We started walking towards the escalators leading to the train station but were stopped by yet another guard who wanted to look at our passports. Hello, bureaucracy! We surrendered our passports and this guard pored over them for a few minutes until he found that we did, indeed, get them stamped. It would have been a little less ridiculous had he not watched us get our passports stamped seconds before.
After that we were pretty much hassle free. We rode the train from the airport to the train station and after about an hour later left for Fez. It was a long ride with our little monkey, Rachel. She was climbing all over Andrew, hanging from the luggage rack, and just being crazy in general. Just when we thought she was settling down and might take a nap, two little kids walked into our compartment with their mother. No nap for Rachel! She played the whole way to Fez.
It was interesting to talk with the people in our car. Their Arabic was a little rusty--they speak a strange mix of French/Arabic/Berber. The man we were talking with spoke Arabic with a French accent and admitted that his Arabic was horrible. It was a little sad, really, to think that Arabic here is almost like a second language. Or third, depending on whether or not you grow up speaking a Berber dialect.
They apparently use Arabic in K-12 and then their universities are in French. Everyone here speaks French, it seems. It's kind of nice because I can actually understand what's going on a little better than when everything is in Arabic. Still, though, it is not a French I am very familiar with. Everyone just sounds funny when they talk.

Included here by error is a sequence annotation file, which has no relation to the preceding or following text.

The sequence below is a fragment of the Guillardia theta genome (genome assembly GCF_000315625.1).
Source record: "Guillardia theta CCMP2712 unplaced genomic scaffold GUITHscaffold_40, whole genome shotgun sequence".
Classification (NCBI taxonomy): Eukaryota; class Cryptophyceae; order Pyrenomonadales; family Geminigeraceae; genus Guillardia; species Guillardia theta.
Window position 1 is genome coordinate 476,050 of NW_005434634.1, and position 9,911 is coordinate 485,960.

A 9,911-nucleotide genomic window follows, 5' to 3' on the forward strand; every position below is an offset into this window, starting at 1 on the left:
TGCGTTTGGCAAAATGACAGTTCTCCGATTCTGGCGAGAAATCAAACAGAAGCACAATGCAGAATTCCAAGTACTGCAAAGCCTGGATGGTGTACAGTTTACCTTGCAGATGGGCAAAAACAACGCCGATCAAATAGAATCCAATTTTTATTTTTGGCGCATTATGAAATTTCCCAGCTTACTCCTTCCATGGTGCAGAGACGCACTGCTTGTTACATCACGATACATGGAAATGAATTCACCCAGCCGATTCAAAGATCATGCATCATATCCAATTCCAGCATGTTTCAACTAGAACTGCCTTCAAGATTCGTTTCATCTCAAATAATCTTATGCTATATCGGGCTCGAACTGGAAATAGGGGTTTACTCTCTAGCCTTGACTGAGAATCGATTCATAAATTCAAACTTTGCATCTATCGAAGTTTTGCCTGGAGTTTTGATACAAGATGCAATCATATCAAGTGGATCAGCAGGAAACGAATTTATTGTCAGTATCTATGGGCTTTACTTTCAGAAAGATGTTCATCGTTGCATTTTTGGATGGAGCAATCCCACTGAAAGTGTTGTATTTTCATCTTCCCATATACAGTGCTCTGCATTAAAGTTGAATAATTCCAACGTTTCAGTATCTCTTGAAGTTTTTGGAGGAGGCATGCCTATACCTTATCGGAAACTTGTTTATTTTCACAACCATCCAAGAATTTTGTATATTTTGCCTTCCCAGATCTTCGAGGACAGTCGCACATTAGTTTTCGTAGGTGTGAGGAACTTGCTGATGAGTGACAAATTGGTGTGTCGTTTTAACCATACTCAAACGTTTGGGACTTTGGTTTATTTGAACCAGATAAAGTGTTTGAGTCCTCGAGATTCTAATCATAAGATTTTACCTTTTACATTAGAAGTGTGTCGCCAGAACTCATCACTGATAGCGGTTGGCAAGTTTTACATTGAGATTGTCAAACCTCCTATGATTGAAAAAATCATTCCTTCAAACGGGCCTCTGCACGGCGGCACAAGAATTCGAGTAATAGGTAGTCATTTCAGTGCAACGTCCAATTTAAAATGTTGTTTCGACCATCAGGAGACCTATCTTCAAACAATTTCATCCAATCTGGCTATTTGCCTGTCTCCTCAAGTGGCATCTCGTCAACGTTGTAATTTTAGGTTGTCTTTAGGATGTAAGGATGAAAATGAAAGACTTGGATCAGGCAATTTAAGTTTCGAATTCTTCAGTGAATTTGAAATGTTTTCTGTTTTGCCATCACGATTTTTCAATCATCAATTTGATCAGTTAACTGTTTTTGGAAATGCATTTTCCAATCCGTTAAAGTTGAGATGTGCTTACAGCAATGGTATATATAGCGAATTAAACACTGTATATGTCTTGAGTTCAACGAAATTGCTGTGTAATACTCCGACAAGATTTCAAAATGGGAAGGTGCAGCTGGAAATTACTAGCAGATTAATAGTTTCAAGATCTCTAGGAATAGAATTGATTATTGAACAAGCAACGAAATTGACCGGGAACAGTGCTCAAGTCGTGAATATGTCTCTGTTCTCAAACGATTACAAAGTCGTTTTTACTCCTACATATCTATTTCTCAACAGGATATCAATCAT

We were glad to have some locals in our compartment with us because otherwise we'd never had known when to get off the train. The train seemed to stop in the middle of nowhere. We got off and couldn't even see the platform; we were dropped off in a pile of dirt and had to carry our suitcase because the ground was so rocky that it wouldn't roll.
The man on the train with us insisted on walking us all the way to our hotel, which was very nice of him. He said it was on the way to where he was going. On the way we got stopped by some undercover police who accused our "friend" of being an unlicensed tour guide and demanded paperwork. He showed Andrew his ID and questioned Andrew about his relationship with the poor man, and asked if we were paying him for his services and where he was taking us.
After he was satisfied that nothing shifty was going on, he let us on our way. Truthfully, the cop seemed a little more shady than the man from the train, who cheerfully dropped us off at our hotel and bid us a wonderful stay in Morocco.
We decided that we really liked Moroccans, but found Morocco itself to be rather dirty and underdeveloped. Dirtier, even, than Cairo (although I never can quite decide which is dirtier so it might be a toss up).
We aren't sure if all of Morocco is this...third world...or if it is just Fez. Perhaps we are visiting the equivalent to a backwards city in the Appalachian mountains. I don't know, but it doesn't seem very urban here. Not yet. Perhaps in the daytime it will. Everything looks better in the daytime.